Next year voters in California will vote on an initiative to eliminate cash bail there. Boudin doesn’t want to wait that long. The district attorney-elect told NPR last week that his first act in office will be to tell his prosecutors never to ask for cash bail, “Because we shouldn’t be putting a price tag on freedom, because we shouldn’t be determining incarceration based on wealth, and it’s what I intend to implement as policy on day one.” In place of prison time, Boudin, with victims’ consent, supports something called “restorative justice,” even in cases involving murder, kidnapping, and rape.

Not surprisingly, the local police union opposed Boudin in the election, spending $700,000 and calling him “the No. 1 choice of criminals and gang members.” Boudin has called for the prosecution of cops and ICE officials for, wait for it, doing their jobs. 

Bernie Sanders endorsed Boudin in the DA race.

Back in Cook County, Illinois, where Boudin was raised, Kim Foxx is the top law enforcement official. She endorsed Chesa, as did those leftist district attorneys in Philadelphia and Boston. Nationally Foxx is best known for her bizarre–unless you are a leftist–decision to drop all of Jussie Smollett’s charges involving staging the phony “racist” attack on him in Chicago earlier this year. But there is more to dislike. The Illinois threshold for charging shoplifters with a felony is stealing items worth $300. Foxx, with the snap of her fingers, raised it to $1,000. Not surprisingly, retail theft is on the rise in Chicago. Who pays? The store owners? Not exactly. To recoup their losses, prices for their unstolen merchandise goes up. So honest people suffer. Now there are reports of roving bands of shoplifters in Chicago. Retail theft can be a career choice, it seems. Presumably the swiped goods are resold by these bandits on the black market, at a cheap price, undercutting the sales of legitimate merchants. And Chicago doesn’t collect its whopping 10 percent sales tax on these transactions. Crime is indeed expensive. Yet for some people it pays.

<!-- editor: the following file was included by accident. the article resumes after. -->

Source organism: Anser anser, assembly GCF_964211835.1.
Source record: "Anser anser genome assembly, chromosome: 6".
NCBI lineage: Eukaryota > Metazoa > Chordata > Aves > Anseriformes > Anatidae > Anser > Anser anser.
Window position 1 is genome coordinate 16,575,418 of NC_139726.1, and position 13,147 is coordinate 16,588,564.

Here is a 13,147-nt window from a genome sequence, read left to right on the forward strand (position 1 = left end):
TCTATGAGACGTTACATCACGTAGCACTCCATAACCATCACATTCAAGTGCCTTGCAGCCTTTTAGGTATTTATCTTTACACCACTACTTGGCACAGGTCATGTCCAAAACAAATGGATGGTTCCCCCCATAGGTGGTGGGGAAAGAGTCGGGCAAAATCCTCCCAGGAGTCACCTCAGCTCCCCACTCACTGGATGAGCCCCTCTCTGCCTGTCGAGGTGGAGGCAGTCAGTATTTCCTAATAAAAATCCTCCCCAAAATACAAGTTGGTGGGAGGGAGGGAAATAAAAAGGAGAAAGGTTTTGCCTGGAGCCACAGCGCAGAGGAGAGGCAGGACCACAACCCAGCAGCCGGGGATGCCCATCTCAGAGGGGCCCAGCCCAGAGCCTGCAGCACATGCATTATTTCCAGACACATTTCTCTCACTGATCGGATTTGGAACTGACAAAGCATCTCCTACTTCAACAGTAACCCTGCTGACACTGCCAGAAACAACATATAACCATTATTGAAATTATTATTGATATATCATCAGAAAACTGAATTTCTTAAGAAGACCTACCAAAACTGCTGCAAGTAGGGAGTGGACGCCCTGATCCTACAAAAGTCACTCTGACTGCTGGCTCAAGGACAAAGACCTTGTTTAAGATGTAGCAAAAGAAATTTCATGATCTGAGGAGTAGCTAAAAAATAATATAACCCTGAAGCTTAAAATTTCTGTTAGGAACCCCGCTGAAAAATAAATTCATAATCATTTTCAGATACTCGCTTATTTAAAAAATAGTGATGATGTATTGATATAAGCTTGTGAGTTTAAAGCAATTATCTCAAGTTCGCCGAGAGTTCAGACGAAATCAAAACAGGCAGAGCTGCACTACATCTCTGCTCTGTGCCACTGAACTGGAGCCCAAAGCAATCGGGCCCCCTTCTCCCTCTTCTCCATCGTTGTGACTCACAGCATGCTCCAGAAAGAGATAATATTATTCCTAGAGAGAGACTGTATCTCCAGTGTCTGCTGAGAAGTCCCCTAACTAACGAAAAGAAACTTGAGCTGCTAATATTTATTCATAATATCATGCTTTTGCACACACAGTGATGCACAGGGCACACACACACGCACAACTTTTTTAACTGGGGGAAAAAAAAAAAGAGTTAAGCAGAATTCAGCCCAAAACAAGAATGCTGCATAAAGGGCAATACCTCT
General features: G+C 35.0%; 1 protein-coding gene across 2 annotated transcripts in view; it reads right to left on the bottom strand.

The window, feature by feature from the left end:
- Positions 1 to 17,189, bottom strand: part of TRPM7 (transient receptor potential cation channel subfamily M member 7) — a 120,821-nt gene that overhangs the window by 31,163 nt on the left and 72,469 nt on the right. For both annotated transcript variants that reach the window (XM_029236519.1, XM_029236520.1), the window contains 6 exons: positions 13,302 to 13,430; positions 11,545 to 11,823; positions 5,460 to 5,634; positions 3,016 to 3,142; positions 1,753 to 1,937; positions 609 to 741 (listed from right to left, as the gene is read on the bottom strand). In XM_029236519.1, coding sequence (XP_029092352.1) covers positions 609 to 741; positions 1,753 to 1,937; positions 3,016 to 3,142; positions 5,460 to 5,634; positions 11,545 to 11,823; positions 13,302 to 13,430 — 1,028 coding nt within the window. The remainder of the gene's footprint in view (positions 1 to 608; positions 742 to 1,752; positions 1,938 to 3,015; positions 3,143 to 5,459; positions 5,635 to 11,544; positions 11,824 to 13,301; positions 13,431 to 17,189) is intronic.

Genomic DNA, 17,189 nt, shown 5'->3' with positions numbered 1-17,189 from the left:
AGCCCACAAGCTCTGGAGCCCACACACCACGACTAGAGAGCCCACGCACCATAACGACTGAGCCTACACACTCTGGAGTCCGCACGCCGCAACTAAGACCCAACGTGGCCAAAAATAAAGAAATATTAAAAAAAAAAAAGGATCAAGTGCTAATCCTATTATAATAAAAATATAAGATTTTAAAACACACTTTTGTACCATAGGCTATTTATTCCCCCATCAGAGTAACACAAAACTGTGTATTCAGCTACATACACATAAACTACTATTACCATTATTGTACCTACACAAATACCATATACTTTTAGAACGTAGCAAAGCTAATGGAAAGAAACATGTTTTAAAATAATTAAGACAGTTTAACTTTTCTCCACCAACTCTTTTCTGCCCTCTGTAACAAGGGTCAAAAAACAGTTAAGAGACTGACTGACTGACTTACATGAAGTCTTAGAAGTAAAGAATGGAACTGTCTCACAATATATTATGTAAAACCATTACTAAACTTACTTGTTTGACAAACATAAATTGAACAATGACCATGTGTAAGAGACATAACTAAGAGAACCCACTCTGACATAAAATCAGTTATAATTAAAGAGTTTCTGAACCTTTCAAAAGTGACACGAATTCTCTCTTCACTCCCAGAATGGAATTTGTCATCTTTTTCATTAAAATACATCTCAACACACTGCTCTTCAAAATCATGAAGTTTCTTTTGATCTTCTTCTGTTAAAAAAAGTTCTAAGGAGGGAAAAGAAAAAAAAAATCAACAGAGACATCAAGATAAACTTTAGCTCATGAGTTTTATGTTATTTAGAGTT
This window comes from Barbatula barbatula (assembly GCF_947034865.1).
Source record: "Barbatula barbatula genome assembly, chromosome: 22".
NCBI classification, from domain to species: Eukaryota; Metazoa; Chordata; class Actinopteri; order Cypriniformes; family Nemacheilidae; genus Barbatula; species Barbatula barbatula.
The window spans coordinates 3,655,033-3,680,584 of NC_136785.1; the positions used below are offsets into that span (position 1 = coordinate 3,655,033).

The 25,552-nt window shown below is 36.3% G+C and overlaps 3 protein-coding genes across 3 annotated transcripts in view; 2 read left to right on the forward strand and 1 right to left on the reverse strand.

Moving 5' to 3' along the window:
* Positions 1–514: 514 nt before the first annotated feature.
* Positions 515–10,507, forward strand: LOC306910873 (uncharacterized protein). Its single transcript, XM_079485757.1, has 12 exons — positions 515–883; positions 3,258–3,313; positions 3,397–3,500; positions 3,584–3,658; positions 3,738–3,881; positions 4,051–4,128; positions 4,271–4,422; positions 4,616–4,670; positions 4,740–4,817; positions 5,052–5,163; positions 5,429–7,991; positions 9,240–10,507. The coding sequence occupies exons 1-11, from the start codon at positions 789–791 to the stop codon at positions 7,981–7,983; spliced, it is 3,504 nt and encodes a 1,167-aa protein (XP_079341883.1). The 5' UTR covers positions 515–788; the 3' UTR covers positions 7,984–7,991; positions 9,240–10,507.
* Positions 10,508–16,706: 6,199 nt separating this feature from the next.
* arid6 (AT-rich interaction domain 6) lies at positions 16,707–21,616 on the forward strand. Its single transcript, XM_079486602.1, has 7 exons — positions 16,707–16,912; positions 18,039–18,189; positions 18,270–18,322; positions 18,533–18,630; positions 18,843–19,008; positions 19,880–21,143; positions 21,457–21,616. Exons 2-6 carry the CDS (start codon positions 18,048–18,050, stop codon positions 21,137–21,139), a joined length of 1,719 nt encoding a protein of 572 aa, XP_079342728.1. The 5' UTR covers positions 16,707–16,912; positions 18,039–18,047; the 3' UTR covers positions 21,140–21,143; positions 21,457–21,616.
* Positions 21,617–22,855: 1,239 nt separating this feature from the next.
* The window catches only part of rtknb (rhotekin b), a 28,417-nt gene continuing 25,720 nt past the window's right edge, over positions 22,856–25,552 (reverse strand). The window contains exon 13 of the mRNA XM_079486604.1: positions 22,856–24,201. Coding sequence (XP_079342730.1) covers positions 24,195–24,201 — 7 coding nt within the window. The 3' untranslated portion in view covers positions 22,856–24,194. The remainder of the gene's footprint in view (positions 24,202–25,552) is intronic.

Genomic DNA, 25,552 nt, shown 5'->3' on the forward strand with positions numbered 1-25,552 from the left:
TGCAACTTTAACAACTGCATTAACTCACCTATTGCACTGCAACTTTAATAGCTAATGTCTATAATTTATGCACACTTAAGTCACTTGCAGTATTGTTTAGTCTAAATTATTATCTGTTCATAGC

When Foxx took office three years ago, shoplifting was the second-most prosecuted crime in Cook County. Now it’s the eighth-most prosecuted one. The long term implications for society are dire as shoplifting is viewed by some as a gateway crime to more serious offenses.

In her video regarding announcing her run for reelection in 2020, Foxx admitted she botched the Smollett case, but she also attacked Chicago’s police union, the Fraternal Order of Police, which in a spring protest outside of her office called on her to resign. In a July letter to Foxx, the FOP cited that a “deep mistrust now exists between your office and ours. We no longer believe that your office will treat our members fairly either in the arrests they make or when they are victims of crimes.”

It appears that the Age of Criminals, at least in some big cities and their inner suburbs, is upon us. Supporting law abiding folks are the cops. Leftist prosecutors are on the other side.

The crime gateway is open.

John Ruberry regularly blogs at Marathon Pundit.